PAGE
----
Welcome to Ian Brabner, Rare Americana
A fairly brief introduction…
Ian Brabner is an antiquarian bookseller and manuscripts dealer specialized in the field of rare Americana, established 1995.
We keep a small select and ever-changing inventory of rare books and pamphlets from 18th and 19th century America, unique historical manuscripts, historical ephemera (from the same time period), and visual Americana —all of American origin or context.
On our website, through our Short Lists, in our print catalogs, or at our stand at an antiquarian book fair you might find a rare New England imprint, a colonial manuscript sermon by a non-conformist minister, a Revolutionary War broadside, or a handwritten diary of an American soldier in Canada during the War of 1812.
Ian Brabner, Rare Americana
…continued from above
The historical manuscripts, rare books and other items we catalog and offer for sale can be foundational or significant texts, documentary, or visual evidence, proof positive, of the lives of Americans past.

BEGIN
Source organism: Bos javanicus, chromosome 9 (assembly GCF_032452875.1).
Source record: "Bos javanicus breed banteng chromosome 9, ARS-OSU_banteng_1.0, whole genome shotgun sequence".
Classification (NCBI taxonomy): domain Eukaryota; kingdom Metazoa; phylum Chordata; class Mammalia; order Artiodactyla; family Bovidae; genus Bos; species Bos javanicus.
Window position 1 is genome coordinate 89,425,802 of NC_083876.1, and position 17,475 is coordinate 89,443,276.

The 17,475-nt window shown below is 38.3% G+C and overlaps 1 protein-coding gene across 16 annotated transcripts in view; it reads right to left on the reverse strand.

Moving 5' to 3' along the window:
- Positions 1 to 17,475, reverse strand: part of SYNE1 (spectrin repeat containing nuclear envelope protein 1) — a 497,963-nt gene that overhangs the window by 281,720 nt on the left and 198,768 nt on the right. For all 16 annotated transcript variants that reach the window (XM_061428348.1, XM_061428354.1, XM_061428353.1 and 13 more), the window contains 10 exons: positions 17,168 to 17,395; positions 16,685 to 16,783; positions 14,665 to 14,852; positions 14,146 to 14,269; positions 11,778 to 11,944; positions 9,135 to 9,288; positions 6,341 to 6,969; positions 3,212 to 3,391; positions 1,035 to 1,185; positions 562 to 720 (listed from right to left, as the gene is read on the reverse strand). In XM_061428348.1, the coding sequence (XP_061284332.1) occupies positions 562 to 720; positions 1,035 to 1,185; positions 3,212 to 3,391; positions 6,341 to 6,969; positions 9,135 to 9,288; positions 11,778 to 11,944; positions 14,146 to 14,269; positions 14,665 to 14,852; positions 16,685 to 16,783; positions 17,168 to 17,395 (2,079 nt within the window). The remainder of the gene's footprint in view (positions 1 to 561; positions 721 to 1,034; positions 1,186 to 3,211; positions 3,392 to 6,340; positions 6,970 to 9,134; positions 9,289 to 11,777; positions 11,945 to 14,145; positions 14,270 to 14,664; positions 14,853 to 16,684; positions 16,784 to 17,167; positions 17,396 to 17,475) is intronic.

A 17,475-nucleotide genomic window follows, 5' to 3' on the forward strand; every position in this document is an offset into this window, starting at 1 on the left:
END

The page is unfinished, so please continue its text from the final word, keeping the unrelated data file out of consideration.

Through rare books, scarce pamphlets and booklets, or handwritten diaries and journals; the 18th and 19th century American lives we seek to identify and present are not just the famous statesmen and military leaders.
We’re also interested in the other Americans—of all genders, ethnicities and ages—the marginalized, farmers, quacks and doctors, housekeepers and the affluent, criminals and learned lawyers, the winners and losers, scientists and inventors and crackpots, merchants, ship captains, children, mayors and presidents, self-liberated slaves and the enslavers.
The teachers, clerics, social reformers and never-to-be-reformed, factory owners and factory workers, shopkeepers prisoners, immigrant laborers, Christians and Jews and atheists, artisans, soldiers and sailors, and even combinations of some of the above–all are of us interest.
We research and catalog items that we believe are worth being collected, studied or enjoyed. This could be a memento of a school for wayward children printed on silk, an archive of letters from a missionary in Indian Territory, a Civil War broadside, a hand-drawn map of a Colorado mining camp, an autographed letter signed from the Texas frontier, or a chromolithographic advertising poster for an important Boston printer and publisher.
Alternative views on American history might be revealed in a pamphlet on women’s rights annotated by an opponent, a photograph of Native Americans visiting Washington, D. C., or a trade catalog for a new railroad car technology that reduces the need for paid labor.
Through this historical material, this “rare Americana,” our understanding (and, hopefully, yours as well) of 18th and 19th century American history writ large, is enriched, modified, clarified.